Name released of man who died in canyon fall
The name of a 23-year-old man killed Thursday night in a rope swing accident in Ferguson Canyon was released Friday.
Robert Clayton was with a group of friends swinging on a rope from a ledge atop a steep drop over a creek in the canyon. During Clayton's turn, he slipped from the rope and fell 30 to 40 feet onto the rocks below.
Clayton suffered severe head trauma. Unified Fire Authority Capt. Jay Fearnley said the man was unconscious but still breathing when UFA paramedics arrived but died during transport out of the area. About 20 rescuers, including personnel from Salt Lake County Search and Rescue and the UFA's Heavy Rescue Unit, were involved in efforts to move the victim from the rugged canyon to a dirt road about a half-mile away. Fearnley said a heavy tree canopy prohibited a helicopter rescue, though an Air Med unit did respond.
Man shoots and kills himself after standoff
NEW HARMONY, Washington County A standoff between an armed man and sheriff's deputies ended after several hours Thursday when the man shot and killed himself.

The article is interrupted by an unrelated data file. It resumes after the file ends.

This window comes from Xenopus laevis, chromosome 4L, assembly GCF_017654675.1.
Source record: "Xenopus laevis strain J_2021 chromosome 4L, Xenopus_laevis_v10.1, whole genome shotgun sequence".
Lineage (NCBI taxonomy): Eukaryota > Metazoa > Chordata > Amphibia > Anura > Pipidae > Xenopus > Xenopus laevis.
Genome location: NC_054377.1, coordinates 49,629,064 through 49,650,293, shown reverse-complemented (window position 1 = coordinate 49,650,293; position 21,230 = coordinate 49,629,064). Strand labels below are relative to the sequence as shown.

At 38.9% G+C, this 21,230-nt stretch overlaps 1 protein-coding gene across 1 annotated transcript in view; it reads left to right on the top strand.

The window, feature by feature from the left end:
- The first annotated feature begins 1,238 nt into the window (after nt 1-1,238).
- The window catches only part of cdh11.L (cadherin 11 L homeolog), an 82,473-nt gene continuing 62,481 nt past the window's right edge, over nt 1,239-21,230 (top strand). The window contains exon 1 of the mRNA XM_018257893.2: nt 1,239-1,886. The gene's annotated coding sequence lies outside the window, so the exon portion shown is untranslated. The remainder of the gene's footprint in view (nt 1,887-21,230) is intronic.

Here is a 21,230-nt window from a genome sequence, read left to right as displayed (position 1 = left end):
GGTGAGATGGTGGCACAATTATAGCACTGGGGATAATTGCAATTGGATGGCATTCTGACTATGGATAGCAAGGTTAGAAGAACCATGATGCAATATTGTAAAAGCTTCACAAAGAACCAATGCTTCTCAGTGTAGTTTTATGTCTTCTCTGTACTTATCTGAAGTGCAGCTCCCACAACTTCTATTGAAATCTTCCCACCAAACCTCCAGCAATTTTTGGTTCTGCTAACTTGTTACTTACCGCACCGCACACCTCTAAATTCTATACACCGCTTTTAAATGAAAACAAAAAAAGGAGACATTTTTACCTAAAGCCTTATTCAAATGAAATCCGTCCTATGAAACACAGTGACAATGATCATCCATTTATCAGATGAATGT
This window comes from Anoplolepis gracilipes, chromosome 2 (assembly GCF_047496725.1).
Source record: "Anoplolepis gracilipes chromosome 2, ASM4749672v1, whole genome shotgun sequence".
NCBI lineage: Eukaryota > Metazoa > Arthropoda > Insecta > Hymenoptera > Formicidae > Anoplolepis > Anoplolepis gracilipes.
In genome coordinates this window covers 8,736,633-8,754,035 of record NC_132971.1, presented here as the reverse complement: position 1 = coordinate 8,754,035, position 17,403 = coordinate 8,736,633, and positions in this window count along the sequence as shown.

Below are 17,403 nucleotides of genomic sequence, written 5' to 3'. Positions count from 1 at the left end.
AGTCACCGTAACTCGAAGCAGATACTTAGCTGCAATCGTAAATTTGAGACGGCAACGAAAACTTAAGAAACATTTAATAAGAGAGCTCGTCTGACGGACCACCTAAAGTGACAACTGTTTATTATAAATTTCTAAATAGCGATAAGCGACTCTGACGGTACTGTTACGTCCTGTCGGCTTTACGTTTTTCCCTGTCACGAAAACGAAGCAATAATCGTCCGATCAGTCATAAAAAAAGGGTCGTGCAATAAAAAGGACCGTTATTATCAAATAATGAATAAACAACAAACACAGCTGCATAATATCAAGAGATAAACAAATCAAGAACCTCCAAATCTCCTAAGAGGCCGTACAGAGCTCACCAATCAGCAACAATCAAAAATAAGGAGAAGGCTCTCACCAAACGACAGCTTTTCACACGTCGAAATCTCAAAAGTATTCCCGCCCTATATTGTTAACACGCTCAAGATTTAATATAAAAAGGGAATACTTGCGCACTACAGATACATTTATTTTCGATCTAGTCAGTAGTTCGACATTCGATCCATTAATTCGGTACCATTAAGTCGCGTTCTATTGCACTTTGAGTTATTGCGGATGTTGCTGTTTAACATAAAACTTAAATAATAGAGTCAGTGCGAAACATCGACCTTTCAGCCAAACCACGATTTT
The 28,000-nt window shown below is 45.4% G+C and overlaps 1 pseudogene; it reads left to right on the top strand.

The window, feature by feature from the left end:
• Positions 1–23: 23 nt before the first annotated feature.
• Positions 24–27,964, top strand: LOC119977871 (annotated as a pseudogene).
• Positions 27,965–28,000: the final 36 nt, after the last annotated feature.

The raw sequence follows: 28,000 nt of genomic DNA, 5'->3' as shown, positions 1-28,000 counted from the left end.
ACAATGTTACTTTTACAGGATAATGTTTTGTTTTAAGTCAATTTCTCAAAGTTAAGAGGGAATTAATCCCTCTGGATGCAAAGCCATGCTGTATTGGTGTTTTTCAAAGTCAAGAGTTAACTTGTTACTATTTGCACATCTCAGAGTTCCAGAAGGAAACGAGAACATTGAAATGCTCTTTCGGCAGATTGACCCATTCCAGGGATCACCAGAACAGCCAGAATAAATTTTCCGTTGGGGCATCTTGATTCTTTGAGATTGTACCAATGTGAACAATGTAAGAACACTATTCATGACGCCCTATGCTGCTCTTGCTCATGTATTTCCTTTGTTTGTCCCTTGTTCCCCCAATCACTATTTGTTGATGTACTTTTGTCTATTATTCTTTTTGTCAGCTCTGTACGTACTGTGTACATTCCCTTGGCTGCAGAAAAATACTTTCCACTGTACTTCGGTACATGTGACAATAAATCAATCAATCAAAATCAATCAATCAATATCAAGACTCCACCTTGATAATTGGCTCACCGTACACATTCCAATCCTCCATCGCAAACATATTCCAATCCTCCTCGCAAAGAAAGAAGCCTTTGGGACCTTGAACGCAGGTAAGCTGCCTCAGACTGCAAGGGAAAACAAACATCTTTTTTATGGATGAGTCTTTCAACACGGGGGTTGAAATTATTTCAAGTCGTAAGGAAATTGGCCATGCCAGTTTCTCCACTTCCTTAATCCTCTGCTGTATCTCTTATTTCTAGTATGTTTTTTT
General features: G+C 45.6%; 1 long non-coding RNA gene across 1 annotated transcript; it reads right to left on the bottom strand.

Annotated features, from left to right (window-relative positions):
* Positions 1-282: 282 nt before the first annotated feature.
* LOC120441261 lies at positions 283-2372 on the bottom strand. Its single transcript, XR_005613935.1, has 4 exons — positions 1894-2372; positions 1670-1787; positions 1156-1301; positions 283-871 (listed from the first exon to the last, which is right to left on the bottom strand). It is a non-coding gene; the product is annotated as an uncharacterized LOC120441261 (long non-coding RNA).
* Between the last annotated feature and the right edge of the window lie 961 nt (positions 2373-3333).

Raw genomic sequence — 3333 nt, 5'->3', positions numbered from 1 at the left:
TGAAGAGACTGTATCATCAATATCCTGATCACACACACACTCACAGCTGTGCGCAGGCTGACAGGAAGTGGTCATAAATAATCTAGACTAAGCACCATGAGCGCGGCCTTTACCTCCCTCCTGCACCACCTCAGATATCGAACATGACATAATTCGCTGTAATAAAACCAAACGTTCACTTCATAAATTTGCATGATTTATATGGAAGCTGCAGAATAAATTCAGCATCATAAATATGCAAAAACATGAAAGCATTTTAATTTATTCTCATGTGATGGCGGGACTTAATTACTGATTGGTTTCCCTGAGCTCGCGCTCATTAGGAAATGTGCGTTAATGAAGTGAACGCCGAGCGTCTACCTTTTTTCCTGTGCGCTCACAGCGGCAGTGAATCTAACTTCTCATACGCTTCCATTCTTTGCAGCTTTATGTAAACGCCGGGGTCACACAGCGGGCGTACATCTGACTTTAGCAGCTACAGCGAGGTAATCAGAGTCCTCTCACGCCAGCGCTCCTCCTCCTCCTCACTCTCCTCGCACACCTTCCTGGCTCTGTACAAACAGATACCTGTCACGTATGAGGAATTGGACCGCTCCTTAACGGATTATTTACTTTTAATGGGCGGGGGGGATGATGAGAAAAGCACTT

The incident began when deputies received a call about a man making threatening telephone calls. When deputies arrived, the man fired a gun through the wall at the front doorstep, according to a release from the Washington County Sheriff's Office. No deputies were injured.
A SWAT team was called and surrounded the house. A negotiator worked several hours to try to get the man to drop his weapon and come out peacefully, according to the statement.
Deputies said the incident ended when the man committed suicide.
Anthrax scare leads to building evacuation
An anthrax scare forced the downtown Salt Lake offices of the FBI to evacuate for almost three hours Friday.
About 9:45 a.m., an employee was opening mail in a contained area as is protocol for all mail at the FBI headquarters because it is screened before it is distributed.
One letter addressed to the FBI was immediately identified as "hate mail" because of some writing that the FBI did not disclose Friday morning. Inside the envelope, the employee noticed a white powder, said FBI Special Agent Juan Becerra.
"He immediately stopped, took his gloves off, left the letter in the machine which is certified for hazmat incidents, and notified our office," he said.
All 120 employees of the FBI plus all the other businesses in the 13-story building at 200 South 257 East were evacuated.
Hazmat crews from the Salt Lake Fire Department collected the powdery substance into a sealed container and took it away for testing. The area where the mail was sorted was then sterilized before employees were allowed to return.
The FBI was allowed back into the building about 12:35 p.m.
There was no word of any injuries. The man who opened the mail was decontaminated by fire crews.